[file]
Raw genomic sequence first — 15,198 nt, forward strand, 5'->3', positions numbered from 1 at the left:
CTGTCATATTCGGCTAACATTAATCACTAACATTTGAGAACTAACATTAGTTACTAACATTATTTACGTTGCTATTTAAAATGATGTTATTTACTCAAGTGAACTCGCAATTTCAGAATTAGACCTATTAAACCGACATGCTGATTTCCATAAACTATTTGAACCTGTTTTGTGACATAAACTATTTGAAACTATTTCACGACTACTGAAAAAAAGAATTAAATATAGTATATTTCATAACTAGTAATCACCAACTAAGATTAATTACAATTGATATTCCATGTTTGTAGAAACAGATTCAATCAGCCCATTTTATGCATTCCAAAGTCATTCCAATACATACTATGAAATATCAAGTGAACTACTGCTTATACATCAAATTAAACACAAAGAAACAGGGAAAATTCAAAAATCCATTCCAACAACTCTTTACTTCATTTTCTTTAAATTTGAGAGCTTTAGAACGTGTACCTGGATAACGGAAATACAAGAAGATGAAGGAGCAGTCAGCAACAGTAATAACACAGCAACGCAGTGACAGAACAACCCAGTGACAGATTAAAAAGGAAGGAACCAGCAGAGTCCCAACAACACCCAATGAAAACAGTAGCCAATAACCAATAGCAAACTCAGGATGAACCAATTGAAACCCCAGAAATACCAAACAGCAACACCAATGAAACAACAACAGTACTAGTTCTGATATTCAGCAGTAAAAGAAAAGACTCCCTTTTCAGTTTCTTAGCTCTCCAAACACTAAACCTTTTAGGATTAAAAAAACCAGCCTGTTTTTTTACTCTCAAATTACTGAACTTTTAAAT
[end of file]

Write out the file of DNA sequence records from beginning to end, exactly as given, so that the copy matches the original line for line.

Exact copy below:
Raw genomic sequence first — 15,198 nt, forward strand, 5'->3', positions numbered from 1 at the left:
CTGTCATATTCGGCTAACATTAATCACTAACATTTGAGAACTAACATTAGTTACTAACATTATTTACGTTGCTATTTAAAATGATGTTATTTACTCAAGTGAACTCGCAATTTCAGAATTAGACCTATTAAACCGACATGCTGATTTCCATAAACTATTTGAACCTGTTTTGTGACATAAACTATTTGAAACTATTTCACGACTACTGAAAAAAAGAATTAAATATAGTATATTTCATAACTAGTAATCACCAACTAAGATTAATTACAATTGATATTCCATGTTTGTAGAAACAGATTCAATCAGCCCATTTTATGCATTCCAAAGTCATTCCAATACATACTATGAAATATCAAGTGAACTACTGCTTATACATCAAATTAAACACAAAGAAACAGGGAAAATTCAAAAATCCATTCCAACAACTCTTTACTTCATTTTCTTTAAATTTGAGAGCTTTAGAACGTGTACCTGGATAACGGAAATACAAGAAGATGAAGGAGCAGTCAGCAACAGTAATAACACAGCAACGCAGTGACAGAACAACCCAGTGACAGATTAAAAAGGAAGGAACCAGCAGAGTCCCAACAACACCCAATGAAAACAGTAGCCAATAACCAATAGCAAACTCAGGATGAACCAATTGAAACCCCAGAAATACCAAACAGCAACACCAATGAAACAACAACAGTACTAGTTCTGATATTCAGCAGTAAAAGAAAAGACTCCCTTTTCAGTTTCTTAGCTCTCCAAACACTAAACCTTTTAGGATTAAAAAAACCAGCCTGTTTTTTTACTCTCAAATTACTGAACTTTTAAAT